A little while ago, I wrote a post about my mixed feelings regarding Google and its controversial book-scanning process. The long and the short of it is, Google has for some time now been scanning books and making them searchable online. The company got sued for this alleged violation of copyright by a bunch of authors and assorted book people down in the U.S., but the two sides recently came to a settlement. The deal is still awaiting approval by a judge and there are many questions still surrounding the issue.
I was fortunate to get to sit down with Alexander Macgillivray, one of Google’s top intellectual property lawyers, last week for a discussion on this whole books thing. I’ve posted the full interview on YouTube, chopped into four parts, the first of which is below (links to the other three also follow the embedded video).
In a nutshell, the deal is fairly complex because it involves three separate issues: libraries, in-print books and out-of-print books. Under the terms of the settlement, Google will be making snippets of books available online and users will be able to purchase full access to a copy that is viewable only online. I can see this being particularly good in at least two circumstances: it’ll be an awesome tool for people doing research and who need to access hard-to-get, rare or out-of-print books. Looking at my bookshelf, I’ve shelled out for at least 50 books in the course of researching Bombs, Boobs and Burgers, and there were several books that I simply did without because they would have cost too much or taken too long to get. Having instant online access to any book I want, even if I have to pay for it, will be an amazing resource. Consequently, Google’s plan is also good for authors who have books that are out of print. By making them purchasable online, they get a new life and allow authors to continue making money from them.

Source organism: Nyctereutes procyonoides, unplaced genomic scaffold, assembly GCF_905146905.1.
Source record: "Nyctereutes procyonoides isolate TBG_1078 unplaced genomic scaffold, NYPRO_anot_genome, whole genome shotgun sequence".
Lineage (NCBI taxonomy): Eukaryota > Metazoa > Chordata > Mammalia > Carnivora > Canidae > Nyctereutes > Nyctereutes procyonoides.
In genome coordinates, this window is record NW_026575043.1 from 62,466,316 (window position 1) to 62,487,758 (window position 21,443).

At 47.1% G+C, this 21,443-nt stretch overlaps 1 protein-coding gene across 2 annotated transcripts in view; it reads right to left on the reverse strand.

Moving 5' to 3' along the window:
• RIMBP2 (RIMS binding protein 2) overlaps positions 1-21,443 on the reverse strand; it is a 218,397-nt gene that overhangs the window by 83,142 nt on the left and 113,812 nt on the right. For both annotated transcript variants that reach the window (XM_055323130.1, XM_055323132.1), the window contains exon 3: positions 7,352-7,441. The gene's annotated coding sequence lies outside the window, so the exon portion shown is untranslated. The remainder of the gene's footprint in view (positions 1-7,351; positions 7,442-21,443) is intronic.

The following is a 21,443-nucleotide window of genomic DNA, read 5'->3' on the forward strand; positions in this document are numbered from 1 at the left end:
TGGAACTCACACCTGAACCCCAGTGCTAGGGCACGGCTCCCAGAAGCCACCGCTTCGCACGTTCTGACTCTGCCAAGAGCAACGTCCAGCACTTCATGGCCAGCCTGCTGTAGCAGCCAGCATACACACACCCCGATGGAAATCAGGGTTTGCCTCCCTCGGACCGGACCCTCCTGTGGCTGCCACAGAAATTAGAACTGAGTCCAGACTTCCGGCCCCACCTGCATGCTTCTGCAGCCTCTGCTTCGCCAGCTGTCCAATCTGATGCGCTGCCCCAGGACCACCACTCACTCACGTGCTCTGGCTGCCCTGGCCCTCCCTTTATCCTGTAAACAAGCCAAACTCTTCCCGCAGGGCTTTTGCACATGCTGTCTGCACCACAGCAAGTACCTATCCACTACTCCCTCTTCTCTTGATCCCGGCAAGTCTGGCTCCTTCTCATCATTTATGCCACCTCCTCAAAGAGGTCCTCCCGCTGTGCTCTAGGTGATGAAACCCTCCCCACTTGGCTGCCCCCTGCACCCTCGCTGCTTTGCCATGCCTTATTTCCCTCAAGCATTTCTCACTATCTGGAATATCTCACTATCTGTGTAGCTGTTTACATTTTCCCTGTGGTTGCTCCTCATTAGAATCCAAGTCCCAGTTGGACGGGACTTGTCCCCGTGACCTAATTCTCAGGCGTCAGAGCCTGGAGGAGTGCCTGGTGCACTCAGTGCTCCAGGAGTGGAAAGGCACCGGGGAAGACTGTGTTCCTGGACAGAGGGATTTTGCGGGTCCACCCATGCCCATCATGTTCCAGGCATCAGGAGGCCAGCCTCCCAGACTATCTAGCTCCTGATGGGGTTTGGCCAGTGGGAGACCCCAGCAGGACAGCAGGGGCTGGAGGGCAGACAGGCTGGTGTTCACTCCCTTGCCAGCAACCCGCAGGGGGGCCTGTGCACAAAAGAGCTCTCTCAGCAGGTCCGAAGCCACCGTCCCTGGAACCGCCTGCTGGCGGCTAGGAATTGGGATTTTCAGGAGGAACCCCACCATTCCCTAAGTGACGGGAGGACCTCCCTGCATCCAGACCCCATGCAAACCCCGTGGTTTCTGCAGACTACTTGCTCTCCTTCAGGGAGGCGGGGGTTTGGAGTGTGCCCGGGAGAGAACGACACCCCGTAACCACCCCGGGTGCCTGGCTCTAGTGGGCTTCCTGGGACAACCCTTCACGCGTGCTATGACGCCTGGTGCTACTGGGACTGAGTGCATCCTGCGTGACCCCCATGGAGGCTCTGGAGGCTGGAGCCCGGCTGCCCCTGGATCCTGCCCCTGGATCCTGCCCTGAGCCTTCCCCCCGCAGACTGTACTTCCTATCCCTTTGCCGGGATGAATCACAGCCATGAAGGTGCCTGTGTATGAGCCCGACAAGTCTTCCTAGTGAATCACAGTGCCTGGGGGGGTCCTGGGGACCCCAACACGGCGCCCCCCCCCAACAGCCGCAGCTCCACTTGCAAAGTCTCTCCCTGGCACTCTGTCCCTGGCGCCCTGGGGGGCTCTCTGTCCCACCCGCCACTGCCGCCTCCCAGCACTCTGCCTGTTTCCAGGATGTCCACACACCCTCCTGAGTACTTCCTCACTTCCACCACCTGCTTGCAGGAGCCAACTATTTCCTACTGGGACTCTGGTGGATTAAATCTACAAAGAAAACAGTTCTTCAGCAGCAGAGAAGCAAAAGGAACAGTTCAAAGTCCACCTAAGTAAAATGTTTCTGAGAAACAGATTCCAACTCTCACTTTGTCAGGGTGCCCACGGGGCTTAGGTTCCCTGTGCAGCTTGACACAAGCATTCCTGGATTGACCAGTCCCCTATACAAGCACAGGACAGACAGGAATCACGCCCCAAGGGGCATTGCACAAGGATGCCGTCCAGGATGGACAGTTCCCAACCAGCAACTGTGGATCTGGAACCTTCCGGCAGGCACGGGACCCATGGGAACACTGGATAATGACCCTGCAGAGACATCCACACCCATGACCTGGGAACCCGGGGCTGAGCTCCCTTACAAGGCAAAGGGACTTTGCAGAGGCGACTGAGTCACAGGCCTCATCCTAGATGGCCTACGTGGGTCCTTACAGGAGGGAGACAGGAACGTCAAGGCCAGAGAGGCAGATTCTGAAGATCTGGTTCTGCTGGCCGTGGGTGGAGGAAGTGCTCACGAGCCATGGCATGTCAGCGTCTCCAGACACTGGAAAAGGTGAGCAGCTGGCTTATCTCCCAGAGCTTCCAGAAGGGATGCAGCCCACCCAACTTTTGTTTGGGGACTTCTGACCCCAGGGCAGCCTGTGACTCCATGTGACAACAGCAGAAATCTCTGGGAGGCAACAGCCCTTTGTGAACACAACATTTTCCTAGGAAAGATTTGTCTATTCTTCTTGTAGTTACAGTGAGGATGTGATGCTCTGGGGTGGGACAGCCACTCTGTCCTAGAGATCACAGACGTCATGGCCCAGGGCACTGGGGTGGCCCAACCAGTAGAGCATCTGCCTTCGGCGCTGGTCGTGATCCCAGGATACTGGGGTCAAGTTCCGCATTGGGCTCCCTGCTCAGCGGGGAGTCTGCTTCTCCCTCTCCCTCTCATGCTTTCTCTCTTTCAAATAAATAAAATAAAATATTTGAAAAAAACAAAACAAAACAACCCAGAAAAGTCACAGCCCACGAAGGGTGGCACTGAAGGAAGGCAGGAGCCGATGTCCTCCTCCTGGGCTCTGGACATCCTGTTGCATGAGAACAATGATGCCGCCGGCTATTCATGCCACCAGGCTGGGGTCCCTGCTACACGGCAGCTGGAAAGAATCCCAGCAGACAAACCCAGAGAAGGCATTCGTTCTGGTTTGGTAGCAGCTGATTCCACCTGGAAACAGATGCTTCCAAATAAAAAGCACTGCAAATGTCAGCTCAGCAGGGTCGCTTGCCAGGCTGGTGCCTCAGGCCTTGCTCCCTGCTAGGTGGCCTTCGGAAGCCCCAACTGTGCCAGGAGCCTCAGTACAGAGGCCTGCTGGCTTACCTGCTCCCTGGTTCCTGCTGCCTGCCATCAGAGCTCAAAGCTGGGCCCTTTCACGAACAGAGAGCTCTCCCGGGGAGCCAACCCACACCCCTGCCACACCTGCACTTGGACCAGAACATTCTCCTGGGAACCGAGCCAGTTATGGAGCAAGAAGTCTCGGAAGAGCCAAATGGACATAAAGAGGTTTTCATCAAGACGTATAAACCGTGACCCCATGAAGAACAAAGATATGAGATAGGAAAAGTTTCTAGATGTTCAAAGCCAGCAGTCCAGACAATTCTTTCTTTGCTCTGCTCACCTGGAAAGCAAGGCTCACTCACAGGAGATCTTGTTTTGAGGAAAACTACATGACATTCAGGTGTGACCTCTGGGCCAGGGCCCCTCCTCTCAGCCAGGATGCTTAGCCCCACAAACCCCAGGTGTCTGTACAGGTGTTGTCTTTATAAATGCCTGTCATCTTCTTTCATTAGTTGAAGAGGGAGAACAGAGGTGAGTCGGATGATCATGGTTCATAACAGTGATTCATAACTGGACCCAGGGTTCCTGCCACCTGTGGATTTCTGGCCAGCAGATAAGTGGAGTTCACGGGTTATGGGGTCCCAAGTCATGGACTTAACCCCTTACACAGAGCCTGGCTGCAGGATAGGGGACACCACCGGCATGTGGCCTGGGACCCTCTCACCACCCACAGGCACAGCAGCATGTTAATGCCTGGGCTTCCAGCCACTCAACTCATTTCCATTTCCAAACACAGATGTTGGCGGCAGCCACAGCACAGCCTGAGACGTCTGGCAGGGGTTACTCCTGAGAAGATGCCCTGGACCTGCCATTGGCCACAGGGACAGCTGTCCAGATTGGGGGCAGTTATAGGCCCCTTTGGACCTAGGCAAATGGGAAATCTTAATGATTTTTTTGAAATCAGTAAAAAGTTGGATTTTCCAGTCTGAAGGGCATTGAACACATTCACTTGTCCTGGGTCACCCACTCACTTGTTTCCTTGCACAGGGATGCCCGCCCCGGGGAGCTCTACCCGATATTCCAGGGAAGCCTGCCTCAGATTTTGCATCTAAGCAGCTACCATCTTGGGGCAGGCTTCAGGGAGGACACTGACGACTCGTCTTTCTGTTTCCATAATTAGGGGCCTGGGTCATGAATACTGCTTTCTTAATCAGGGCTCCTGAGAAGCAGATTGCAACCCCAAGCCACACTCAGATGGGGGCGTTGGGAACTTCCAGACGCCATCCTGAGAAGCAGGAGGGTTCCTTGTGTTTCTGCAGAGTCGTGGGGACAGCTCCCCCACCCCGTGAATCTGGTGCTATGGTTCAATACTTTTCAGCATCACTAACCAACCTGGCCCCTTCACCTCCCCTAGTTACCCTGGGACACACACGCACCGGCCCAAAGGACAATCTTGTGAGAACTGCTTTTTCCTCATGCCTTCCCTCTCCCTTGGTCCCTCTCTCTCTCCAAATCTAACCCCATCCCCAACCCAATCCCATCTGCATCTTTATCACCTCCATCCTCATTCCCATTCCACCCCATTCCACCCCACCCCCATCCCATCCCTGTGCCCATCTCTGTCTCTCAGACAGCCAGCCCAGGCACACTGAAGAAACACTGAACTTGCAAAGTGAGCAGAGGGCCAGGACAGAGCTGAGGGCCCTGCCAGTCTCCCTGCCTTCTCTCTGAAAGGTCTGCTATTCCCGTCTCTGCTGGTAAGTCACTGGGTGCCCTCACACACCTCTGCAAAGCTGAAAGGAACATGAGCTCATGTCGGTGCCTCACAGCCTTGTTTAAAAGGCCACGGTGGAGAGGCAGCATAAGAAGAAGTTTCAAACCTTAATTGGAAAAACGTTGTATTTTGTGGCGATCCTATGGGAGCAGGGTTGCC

One of my main concerns was that once the book is digitized and distributed, people would be able to make copies of it and distribute it the same way they do with music, movies and TV shows. Not so, Macgillivray says, because there will be no actual file to download – the books will be hosted online only. I’m sure some users somewhere will figure out how to make copies (i.e. with screen grabs), but at least Google won’t be selling easy-to-distribute PDF files, or anything like that.
Check out the interview:
Interestingly, Google has already scanned about 10 million books. Estimates as to how many books there are in existence vary, but the number is pegged at between 30 million and 100 million. Either way, the company is actually quite far along in its scanning project. It won’t be long before every book ever printed is available online from Google. Like I said before, that’s both really cool and somewhat scary.